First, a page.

Posted on Thursday, June 30, 2011
Athens, Greece: President Obama's fate may rest, in part, on his counterpart in Athens. A year ago, the U.S. economy was poised for recovery, only to be roiled by the first Greek debt crisis. This past week, it was déjà vu: Wednesday's positive trends on Wall Street were foiled by Thursday's riots on Athens streets.
It should come as little surprise, therefore, that Greek Prime Minister George Papandreou is probably on speed dial at the White House. But what does the president hear when he speaks with the prime minister?
First, he hears American English. George Papandreou, after all, was born in Minnesota to an American mom. His father, the former Prime Minister Andreas Papandreou, was an economics professor, living in exile in the U.S. during years of military rule in Greece. George, the son, graduated from Amherst College, and has been a college professor at Georgia State University. He is on a first name basis with most senior foreign policy hands in the current Administration, having worked closely with them during the Balkan wars of the late 1990s, when he was Greece's foreign minister.
And for good or bad, Obama and Papandreou's political strengths and weaknesses mirror one another.
Obama and Papandreou were both elected on a mandate of "hope." Each came to power in the early days of the global financial crisis. In both countries, conservative parties had not only ushered in a recession, but had widely expanded government and built up considerable debt.
That means that once they were elected, both Obama and Papandreou have had to not only restore economic growth, but also take on the long-term challenge of structural budget deficits and huge long-term public debt.
As a result, these two left-of-center heads of state have had to consider reforming—or even dismantling—major elements of the welfare state. That's hard enough in the best of times. It is nearly impossible when unemployment is high.
Both showed initial political courage. Obama passed a massive stimulus package, and tried to reform health care. Papandreou came clean with the faulty—indeed, fraudulent—accounting of his predecessors, and then passed a first round of austerity measures, cutting public sector pensions and salaries, and tried to reform a broken tax collection system.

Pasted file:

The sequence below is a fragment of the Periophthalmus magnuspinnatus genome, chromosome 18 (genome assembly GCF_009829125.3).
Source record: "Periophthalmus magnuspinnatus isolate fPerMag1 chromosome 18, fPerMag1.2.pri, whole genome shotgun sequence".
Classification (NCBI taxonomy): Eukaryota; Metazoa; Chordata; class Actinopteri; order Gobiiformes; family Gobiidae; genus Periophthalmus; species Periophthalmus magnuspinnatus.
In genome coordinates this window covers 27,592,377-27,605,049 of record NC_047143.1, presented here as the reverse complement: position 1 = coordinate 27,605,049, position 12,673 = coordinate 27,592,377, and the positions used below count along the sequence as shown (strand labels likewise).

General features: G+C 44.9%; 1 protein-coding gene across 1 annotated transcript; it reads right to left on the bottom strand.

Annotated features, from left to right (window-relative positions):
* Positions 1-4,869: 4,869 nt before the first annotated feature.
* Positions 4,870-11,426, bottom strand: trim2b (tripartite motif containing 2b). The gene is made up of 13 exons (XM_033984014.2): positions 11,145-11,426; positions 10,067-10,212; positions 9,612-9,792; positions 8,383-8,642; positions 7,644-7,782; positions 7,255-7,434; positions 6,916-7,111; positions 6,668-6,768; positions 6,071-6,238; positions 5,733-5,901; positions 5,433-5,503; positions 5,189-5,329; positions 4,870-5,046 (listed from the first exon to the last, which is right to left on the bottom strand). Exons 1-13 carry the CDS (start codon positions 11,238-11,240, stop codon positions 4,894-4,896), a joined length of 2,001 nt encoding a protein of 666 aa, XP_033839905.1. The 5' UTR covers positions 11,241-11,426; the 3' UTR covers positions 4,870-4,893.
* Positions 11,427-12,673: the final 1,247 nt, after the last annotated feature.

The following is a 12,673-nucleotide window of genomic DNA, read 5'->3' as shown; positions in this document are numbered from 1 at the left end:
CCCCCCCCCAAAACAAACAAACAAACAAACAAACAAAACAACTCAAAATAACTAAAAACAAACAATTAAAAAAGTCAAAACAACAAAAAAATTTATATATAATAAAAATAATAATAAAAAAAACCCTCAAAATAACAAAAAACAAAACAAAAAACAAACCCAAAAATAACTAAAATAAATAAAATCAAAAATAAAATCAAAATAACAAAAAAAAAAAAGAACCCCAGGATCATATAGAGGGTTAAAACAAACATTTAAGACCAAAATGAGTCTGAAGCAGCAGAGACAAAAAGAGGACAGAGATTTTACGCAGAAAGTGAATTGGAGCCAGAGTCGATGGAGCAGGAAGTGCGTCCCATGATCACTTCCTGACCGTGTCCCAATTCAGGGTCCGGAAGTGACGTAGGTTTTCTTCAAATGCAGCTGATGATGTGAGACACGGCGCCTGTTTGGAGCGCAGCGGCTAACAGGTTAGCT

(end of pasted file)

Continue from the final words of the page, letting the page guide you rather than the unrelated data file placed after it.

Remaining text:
But both also have begun to lose touch with their publics. Hope is fading in both countries. That's largely because the economy remains weak. But neither leader has been able to sustain the visionary rhetoric in governing that propelled them as candidates.
Both may be too professorial. Policy wonks may salivate at the thought of two former professors willing to roll up sleeves to master bond spreads and actuarial charts. Unfortunately, neither leader has translated that mastery into an easy-to-explain plan for how to cut long-term deficits or how to inspire and generate new economic growth. Entrepreneurs in both countries are desperate for direction and optimism that government officials can provide. And workers in both countries—whether on the factory floors or shipyards or in the public sector—want to know how policies will lead to a better future.
Moreover, neither Obama nor Papandreou have found a way to work with their political opponents. Both failed to get any significant opposition support for any of their first major initiatives. Whether the fault lies in the ruling party or the ruled party can be an endless debate; what is certain is that neither of them has mastered the relationship.
And neither leader has been able to shake the nagging criticism that they are not genuinely "native". The extensive wrangling over Obama's birth certificate has an odd parallel in Greece, where many joke that Papandreou's problem is precisely that he DOES have a U.S. birth certificate, and not a Greek one. For many, Papandreou's faltering mastery of the Greek language holds him back from connecting with the man on the street. In a country with a long history of anti-Americanism, Papandreou's American accent is no asset.
Why does all this matter? Because Obama and Papandreou need each other. Obama needs Papandreou to settle world financial markets by coming up with a sustainable plan for Greece's finances. There can be no sustained recovery in the United States as long as markets are wildly uncertain about the fate of the world's second most important currency. And Papandreou needs Obama, because a American support—and at times pressure—has been essential to the IMF and EU support that is critical to getting through the crisis. More importantly, perhaps, they need to find a way to make the case to, respectively, the world's leading democracy and the world's oldest one that they have a vision for prosperity.
William J. Antholis, Managing Director, The Brookings Institution